Support in Japan grows for shift in defence budget strategy | Janes
Political support in Japan appears to be growing in favour of ramping up the country’s defence budget amid mounting concerns over China’s regional assertiveness and military modernisation.
Japan’s ruling Liberal Democratic Party (LPD) and Defence Minister Nobuo Kishi have given strong indications recently that they are prepared to support a shift in the country’s defence budget strategy. Prime Minister Suga Yoshihide has also pledged a commitment to support enhancements in the country’s defence capability.
Japan’s approach to defence funding has traditionally been conservative, framed by a notional self-imposed cap whereby the government allocates no more than 1% of national GDP to the appropriation.
While this ceiling is regarded more as guidance than rigid policy, the budgetary strategy is linked closely to Japan’s pacifist constitution and its concept of “basic and standard defence”, defined as the possession of “minimum necessary capability”.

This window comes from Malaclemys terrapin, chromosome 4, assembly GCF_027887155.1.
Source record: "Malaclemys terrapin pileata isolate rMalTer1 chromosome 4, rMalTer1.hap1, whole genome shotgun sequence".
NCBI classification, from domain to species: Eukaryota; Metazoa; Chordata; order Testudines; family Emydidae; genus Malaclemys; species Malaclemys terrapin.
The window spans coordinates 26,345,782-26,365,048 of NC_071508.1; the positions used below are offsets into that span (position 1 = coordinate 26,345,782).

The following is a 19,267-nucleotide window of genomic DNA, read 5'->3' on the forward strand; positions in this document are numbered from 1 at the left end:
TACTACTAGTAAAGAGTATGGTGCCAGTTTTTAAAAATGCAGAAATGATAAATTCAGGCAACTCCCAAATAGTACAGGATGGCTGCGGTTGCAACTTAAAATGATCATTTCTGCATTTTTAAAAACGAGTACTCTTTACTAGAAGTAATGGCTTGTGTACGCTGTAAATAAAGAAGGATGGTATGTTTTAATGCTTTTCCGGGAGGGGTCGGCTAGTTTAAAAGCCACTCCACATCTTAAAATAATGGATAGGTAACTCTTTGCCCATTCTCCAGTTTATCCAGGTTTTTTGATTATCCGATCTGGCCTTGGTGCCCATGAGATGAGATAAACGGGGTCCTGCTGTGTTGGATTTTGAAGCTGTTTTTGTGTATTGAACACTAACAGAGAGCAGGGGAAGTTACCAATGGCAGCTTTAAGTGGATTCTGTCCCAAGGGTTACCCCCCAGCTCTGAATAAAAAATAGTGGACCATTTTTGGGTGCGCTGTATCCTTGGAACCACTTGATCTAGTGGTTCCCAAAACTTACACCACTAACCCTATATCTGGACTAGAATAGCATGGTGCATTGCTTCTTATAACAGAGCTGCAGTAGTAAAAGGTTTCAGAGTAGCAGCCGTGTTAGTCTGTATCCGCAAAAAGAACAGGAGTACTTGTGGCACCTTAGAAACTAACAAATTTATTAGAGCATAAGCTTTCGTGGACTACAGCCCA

However, in response to China’s growing efforts to assert itself in the Asia-Pacific region, the LPD approved on 24 May a draft proposal from its defence subcommittee to “drastically increase” the country’s defence budget.
According to Japanese media reports, the LPD proposal, which also includes a recommendation that the country’s core defence policies are reviewed and updated, will now be forwarded to the government for consideration.
The subcommittee’s proposal reportedly warns the government that Japan faces a potential shortfall in defence funding, which would undermine its ability to respond to regional security challenges.
The proposal also outlines a requirement for Japan to substantially increase funding for defence research and development (R&D) to boost capabilities in areas such stand-off missiles and unmanned aerial vehicles (UAVs) that apply artificial intelligence (AI) technologies.